Warmer Water, SUPER HURRICANES

By: Dr. Jeff Masters , 12:33 PM GMT on July 24, 2007

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The July 2007 issue of Scientific American has an article called "Warmer Oceans, Stronger Hurricanes" (referred to as "Warmer Water, SUPER HURRICANES" on the cover). The article is written by Dr. Kevin E. Trenberth, head of the Climate Analysis Section at the National Center for Atmospheric Research, and a lead author on the landmark 2007 climate report issued by the UN's Intergovernmental Panel on Climate Change (IPCC). The article makes the case that "evidence is mounting that global warming enhances a cyclone's damaging winds and flooding rains." The article presents some solid evidence to substantiate that point of view, which I will share below. However, I was disappointed in the general tone of the piece, which was over-hyped and did not paint an objective view of the current scientific thinking on the global warming/hurricane issue.

The hype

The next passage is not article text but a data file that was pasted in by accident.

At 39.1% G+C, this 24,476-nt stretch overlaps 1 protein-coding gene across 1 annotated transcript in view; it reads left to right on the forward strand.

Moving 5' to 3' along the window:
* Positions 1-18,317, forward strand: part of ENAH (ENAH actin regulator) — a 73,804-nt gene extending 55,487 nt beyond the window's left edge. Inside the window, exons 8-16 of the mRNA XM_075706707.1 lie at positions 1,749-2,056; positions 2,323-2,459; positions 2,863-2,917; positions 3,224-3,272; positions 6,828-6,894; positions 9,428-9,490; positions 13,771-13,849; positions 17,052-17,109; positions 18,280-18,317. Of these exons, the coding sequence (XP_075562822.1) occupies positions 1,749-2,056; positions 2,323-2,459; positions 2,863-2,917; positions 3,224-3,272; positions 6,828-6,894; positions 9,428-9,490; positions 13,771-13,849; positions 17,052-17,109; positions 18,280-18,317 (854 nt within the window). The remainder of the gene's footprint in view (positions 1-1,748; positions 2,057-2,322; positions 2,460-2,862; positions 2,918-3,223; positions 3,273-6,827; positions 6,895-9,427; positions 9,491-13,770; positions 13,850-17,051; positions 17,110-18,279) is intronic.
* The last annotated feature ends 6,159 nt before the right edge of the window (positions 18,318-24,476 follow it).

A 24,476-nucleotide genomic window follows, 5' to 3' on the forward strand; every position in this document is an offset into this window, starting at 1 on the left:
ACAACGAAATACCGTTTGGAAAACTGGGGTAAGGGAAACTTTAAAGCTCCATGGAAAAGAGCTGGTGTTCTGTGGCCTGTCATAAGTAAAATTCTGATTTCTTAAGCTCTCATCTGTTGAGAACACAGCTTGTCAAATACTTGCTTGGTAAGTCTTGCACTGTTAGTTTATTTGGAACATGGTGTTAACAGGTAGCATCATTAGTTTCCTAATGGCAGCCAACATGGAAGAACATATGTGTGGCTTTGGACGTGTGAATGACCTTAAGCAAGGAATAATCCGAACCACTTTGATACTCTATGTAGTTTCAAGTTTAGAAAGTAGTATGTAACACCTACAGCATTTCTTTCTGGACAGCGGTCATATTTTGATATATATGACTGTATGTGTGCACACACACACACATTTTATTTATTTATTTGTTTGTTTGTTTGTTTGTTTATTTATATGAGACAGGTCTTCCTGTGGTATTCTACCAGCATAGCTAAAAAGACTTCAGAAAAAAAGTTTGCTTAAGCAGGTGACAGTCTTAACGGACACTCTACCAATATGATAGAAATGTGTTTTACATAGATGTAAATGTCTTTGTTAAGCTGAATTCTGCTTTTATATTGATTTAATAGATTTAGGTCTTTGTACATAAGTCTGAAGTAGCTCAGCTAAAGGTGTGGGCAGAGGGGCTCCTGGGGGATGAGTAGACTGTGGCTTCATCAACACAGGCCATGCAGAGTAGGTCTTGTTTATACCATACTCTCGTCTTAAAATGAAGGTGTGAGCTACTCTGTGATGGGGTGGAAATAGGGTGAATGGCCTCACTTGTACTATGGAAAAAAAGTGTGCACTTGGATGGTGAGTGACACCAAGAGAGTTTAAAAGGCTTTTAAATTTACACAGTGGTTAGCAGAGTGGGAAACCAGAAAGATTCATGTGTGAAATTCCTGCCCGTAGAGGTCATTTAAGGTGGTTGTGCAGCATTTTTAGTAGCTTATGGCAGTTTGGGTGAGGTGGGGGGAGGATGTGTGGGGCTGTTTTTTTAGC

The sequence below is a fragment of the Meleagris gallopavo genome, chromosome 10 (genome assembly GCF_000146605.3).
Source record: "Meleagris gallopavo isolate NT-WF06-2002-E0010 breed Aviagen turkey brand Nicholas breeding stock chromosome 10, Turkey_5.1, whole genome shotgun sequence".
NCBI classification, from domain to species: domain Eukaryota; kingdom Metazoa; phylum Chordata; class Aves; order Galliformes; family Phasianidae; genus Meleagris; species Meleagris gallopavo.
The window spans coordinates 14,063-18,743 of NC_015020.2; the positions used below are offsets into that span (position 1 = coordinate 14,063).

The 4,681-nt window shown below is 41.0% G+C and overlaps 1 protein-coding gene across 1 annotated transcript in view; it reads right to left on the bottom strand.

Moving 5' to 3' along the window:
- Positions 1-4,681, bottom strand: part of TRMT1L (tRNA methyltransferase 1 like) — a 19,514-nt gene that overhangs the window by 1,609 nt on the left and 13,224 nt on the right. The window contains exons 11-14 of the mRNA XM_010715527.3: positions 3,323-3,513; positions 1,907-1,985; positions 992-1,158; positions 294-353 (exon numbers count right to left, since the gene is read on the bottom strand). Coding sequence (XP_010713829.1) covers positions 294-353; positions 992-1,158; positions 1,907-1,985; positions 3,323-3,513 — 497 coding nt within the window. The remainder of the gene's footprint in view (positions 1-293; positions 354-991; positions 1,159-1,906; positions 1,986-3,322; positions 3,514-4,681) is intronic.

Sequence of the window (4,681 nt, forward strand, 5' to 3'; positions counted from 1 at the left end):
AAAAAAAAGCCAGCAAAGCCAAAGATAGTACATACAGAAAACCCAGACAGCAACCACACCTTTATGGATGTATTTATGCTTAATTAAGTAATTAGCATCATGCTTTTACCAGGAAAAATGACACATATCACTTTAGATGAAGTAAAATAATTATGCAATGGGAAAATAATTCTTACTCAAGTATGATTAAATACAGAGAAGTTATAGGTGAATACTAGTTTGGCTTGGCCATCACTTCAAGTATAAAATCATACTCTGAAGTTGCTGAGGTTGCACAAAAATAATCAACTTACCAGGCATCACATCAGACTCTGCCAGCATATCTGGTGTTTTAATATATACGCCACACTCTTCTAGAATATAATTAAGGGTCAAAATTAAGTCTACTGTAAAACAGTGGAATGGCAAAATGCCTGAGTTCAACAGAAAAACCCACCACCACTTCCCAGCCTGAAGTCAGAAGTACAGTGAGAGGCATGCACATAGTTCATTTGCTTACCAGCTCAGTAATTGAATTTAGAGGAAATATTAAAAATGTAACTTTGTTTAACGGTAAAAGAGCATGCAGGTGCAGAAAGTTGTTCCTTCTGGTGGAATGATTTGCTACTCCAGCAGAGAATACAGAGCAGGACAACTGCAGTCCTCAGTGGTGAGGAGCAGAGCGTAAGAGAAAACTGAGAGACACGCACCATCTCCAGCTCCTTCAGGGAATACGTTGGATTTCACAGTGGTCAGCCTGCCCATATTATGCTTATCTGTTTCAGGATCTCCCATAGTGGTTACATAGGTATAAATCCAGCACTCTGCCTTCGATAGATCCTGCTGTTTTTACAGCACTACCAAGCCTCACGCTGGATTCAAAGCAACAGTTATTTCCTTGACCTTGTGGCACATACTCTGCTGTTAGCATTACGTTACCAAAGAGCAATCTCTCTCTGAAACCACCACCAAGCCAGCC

First off, the reader is hit with a dramatic full-page artist's depiction of the global super-hurricane of the future--a massive 5000-mile diameter Caribbean storm the size of North America. The storm's 200-mile eye is wider than the Florida Peninsula! Whoa, I said when looking at the whopper "SciAmicane". No doubt many readers perusing the magazine, trying to decide whether to buy it, had the same reaction and plunked down their $5 to read about this grim threat. OK, lets talk reality here. The largest tropical cyclone on record, Supertyphoon Tip of 1979, had a diameter of 1380 miles--less than one third the size of the SciAmicane. A storm like the SciAmicane cannot physically exist on Earth unless the oceans were to super-heat to about 122°F (50°C). Only an asteroid impact or similar calamity could create such a hypercane. Even the most extreme global warming scenarios do not heat the oceans to 122°, so the SciAmicane is there to sell magazines, not to illustrate what global warming might do to hurricanes.